I've also had corruption apparently occur to the file system itself, resulting in unexpected crashes when navigating (in the Filer, for instance) or trying to manipulating directories when it otherwise appeared as though nothing was wrong. Recovering from that was a particularly time-consuming mess. Wink I no longer remember what I did (this was several years back), but I probably had to salvage as many individual variables as I could and copy them to fresh directories (while backing up frequently for the inevitable further crashes I hit during the recovery process).

So, my practice eventually evolved into the following:

1. Have a small program to write an archive of HOME to the SD card, each one to a separate file (maintaining a full backup history is important to find fresh copies of variables in case of undetected corruption that occurred at an unknown point in time; the SD card has enough room for practically a lifetime's worth of backups Smile)

2. Assign the backup program to a key for convenient backups on the fly, anytime

3. Every time I'm about to run new ASM/SysRPL code, press the backup key

4. If a crash occurs (or anything strange at all, for that matter), immediately do an [ON]+[A]+[F] reset and answer “no” to the “Try to Recover Memory?” prompt. Instead, reload the latest backup from the SD card to ensure a fresh copy of all HOME variables is reloaded.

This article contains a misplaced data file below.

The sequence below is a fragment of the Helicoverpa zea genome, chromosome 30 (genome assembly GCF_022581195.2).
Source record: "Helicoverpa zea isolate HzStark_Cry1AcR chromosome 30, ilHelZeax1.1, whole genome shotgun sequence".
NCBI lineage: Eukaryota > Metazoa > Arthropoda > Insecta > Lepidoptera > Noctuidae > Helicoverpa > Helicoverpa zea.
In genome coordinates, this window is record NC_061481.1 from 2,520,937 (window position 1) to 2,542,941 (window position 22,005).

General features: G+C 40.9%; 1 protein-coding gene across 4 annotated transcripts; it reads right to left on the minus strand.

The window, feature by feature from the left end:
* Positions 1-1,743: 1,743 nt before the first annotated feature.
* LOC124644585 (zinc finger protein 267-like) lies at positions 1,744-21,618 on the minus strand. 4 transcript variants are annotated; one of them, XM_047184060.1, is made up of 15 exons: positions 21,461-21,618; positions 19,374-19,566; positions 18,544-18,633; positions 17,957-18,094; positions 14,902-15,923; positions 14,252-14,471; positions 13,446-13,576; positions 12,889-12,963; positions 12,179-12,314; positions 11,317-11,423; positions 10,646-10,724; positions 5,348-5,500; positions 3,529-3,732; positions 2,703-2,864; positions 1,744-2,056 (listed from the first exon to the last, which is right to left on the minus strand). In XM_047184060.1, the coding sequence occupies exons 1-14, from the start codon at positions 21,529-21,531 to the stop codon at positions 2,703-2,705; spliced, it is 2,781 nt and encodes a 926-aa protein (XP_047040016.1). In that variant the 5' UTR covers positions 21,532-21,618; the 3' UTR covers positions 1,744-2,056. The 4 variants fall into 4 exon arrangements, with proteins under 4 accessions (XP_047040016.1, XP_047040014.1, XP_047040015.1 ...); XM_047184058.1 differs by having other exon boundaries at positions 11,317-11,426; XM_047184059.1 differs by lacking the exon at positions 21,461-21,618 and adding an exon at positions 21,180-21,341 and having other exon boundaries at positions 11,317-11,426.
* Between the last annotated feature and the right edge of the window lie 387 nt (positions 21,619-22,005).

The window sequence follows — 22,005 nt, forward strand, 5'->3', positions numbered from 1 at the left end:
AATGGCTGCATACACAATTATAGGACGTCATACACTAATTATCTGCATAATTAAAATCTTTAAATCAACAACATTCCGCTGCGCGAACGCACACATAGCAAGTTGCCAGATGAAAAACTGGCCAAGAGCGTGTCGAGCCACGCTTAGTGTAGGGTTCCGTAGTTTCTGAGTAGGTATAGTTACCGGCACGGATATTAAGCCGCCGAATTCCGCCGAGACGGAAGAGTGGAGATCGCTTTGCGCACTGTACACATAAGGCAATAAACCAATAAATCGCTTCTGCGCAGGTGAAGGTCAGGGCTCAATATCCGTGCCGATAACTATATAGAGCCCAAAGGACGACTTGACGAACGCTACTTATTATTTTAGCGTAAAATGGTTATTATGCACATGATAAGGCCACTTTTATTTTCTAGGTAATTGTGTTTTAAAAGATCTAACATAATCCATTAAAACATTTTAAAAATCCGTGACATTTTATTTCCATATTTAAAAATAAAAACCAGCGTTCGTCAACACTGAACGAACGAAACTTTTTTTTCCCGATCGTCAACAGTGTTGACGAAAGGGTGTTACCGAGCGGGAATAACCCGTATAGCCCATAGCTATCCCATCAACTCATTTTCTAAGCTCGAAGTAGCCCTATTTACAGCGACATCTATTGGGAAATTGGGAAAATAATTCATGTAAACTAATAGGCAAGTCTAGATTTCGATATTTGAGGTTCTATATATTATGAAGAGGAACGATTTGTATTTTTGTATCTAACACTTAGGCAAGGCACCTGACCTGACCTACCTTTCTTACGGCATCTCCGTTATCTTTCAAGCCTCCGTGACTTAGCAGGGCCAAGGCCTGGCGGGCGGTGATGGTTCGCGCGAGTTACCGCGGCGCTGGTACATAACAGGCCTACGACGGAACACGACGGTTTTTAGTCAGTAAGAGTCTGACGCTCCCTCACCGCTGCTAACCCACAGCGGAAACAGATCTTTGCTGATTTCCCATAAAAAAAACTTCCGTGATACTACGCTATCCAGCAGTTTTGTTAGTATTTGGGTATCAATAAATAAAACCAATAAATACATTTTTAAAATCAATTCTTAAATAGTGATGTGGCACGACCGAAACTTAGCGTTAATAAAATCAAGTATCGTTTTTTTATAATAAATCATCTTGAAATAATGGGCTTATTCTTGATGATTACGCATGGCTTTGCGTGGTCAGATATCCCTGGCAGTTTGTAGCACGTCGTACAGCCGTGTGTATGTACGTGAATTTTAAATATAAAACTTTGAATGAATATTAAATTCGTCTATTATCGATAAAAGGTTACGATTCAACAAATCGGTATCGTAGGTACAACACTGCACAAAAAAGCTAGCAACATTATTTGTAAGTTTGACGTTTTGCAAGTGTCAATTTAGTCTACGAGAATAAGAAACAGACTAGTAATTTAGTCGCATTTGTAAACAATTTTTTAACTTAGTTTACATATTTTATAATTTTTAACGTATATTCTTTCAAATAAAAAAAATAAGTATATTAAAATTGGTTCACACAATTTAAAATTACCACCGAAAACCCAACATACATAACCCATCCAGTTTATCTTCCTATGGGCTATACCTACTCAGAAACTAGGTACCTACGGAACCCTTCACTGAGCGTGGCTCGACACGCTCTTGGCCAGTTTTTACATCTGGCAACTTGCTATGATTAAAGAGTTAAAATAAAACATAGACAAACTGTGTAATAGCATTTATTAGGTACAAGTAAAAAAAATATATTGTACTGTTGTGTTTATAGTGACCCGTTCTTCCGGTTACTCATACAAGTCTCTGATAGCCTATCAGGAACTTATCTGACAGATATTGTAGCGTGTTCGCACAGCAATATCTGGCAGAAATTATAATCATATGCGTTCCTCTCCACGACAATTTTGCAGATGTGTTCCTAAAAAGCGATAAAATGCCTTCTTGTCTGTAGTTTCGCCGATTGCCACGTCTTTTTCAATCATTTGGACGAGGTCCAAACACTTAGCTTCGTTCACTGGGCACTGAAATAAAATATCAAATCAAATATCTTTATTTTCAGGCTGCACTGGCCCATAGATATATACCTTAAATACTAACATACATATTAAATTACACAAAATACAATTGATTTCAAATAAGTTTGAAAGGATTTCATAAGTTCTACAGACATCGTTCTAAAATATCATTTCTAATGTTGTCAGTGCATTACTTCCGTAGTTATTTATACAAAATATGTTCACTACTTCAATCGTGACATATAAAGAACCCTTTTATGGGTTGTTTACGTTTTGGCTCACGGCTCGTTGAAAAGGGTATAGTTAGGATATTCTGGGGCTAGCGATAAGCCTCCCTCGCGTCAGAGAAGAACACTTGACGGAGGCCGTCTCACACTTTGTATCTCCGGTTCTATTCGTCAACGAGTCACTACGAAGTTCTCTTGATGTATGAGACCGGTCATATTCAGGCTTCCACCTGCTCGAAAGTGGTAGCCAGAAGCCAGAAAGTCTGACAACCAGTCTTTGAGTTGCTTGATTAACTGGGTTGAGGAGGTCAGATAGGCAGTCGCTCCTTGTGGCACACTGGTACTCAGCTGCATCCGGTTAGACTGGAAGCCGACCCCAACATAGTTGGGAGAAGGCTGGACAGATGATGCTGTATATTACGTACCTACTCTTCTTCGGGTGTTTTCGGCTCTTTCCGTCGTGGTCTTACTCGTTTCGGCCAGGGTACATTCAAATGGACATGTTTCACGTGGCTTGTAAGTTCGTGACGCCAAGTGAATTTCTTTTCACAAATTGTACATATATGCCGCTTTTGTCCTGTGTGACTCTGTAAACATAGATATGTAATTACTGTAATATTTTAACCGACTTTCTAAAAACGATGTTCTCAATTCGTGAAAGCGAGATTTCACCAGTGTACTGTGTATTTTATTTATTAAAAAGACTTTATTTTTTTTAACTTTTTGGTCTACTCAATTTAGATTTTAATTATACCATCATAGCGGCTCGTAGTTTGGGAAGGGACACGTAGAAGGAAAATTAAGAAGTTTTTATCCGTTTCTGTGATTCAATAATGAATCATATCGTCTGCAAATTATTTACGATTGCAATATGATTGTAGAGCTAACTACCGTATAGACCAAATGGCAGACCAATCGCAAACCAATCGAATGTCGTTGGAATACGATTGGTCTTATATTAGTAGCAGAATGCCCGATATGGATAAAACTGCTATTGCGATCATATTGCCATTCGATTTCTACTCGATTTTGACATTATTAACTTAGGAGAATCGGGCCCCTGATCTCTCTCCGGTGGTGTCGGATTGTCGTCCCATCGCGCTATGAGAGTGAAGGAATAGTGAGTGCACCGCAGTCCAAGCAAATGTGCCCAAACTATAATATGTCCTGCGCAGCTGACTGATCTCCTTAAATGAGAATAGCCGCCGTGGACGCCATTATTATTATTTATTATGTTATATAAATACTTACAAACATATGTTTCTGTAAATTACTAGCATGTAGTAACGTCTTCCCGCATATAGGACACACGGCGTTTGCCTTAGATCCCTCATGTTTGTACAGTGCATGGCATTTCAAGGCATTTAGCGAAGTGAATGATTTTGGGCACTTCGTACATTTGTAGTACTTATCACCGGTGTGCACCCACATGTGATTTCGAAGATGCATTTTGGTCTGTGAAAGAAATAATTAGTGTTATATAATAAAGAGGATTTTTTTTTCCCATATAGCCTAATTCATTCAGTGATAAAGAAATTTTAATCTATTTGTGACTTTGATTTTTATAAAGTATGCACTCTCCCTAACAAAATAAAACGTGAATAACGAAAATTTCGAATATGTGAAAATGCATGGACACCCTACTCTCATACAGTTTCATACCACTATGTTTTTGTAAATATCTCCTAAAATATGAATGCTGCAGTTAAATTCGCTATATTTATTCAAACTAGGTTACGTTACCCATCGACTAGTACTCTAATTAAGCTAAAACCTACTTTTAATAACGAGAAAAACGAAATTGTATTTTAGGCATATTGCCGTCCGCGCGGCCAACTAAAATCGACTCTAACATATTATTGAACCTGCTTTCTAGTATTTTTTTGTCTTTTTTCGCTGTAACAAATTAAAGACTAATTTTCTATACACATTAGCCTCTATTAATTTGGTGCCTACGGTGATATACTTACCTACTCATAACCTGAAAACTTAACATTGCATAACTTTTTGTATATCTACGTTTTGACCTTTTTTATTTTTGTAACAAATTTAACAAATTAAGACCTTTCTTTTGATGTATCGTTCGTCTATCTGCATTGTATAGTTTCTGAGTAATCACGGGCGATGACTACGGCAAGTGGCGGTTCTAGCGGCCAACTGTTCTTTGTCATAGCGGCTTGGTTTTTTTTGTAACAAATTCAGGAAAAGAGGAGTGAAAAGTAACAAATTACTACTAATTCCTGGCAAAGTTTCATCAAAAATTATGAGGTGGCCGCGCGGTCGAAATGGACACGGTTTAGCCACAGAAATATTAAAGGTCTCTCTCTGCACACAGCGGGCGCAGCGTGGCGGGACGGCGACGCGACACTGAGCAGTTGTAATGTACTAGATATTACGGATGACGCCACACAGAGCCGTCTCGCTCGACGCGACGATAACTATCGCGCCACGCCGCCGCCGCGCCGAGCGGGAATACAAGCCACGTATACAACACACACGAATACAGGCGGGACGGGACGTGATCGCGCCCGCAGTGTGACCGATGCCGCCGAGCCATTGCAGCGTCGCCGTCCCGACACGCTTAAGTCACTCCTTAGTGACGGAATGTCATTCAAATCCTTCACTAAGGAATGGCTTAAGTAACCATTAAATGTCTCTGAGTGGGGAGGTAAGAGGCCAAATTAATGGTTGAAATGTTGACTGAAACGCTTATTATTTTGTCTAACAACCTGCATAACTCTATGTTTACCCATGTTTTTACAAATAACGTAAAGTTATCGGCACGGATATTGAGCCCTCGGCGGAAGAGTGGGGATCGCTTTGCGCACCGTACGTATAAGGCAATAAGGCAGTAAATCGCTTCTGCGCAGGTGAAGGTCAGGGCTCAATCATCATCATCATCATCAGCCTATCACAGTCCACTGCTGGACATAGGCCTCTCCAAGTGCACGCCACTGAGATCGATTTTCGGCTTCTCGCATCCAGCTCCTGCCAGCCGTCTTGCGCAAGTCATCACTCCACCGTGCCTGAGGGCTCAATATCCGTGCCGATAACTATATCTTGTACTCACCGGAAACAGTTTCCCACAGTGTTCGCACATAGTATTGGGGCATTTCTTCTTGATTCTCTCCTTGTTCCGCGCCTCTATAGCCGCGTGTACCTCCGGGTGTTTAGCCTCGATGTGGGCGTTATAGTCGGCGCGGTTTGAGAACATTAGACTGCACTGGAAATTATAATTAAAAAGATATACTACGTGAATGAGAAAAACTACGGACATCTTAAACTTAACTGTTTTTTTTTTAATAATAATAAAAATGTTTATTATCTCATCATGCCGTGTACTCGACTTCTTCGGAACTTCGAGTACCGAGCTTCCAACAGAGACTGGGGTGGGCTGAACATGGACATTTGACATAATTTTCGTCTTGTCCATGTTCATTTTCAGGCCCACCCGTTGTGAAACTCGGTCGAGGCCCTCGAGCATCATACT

That might sound like a pain, but it's not too bad (other than waiting a few seconds) because a lot of it can be automated. I have the assigned keystroke to automatically store a HOME backup, and I have a routine somewhere in a custom library stored in Port 2 to detect on startup if RAM was cleared and automatically prompt for restoring the latest SD card backup if so. So I crash, press [ON]+[A]+[F], [NO], [OK], then I'm back in business, ready for another try. Smile


RE: HP 50g Programming Methods??? - Carsen - 11-05-2017 06:07 AM

All of my questions that I posted above have been answered. Thank you all so much!

I have decided to master UserRPL and then proceed to learn SystemRPL. This is because UserRPL is the most familiar and comfortable method of programming I know. The main purpose of learning systemRPL for me is increasing the speed of the program and doing the "impossible" with the HP 50g.

I also decided to use Emu48 for SystemRPL and I thank DavidM for the idea and that lengthy explanation for question 3 (I understand it mostly because of the material and research I have read about SystemRPL vs UserRPL).

I aspire to make programs like Stat49pro. That's really cool to me.

One last question. Is Assembly different from System RPL?


RE: HP 50g Programming Methods??? - TravisE - 11-05-2017 03:27 PM

(11-05-2017 06:07 AM)Carsen Wrote:  I have decided to master UserRPL and then proceed to learn SystemRPL. This is because UserRPL is the most familiar and comfortable method of programming I know. The main purpose of learning systemRPL for me is increasing the speed of the program and doing the "impossible" with the HP 50g.

This is how I got into SysRPL. I became familiar with UserRPL first, and when I felt I was ready, I started working toward SysRPL in small steps. The nice thing is that since the two are internally one and the same language, it's trivial to mix User- and SysRPL routines. So you can start out by writing a full program in UserRPL, then add some very small, simple bits of SysRPL in just a few specific places where you need some extra speed or need to do something UserRPL can't. As you become more comfortable with SysRPL, you may find yourself gradually using more and more SysRPL in your projects.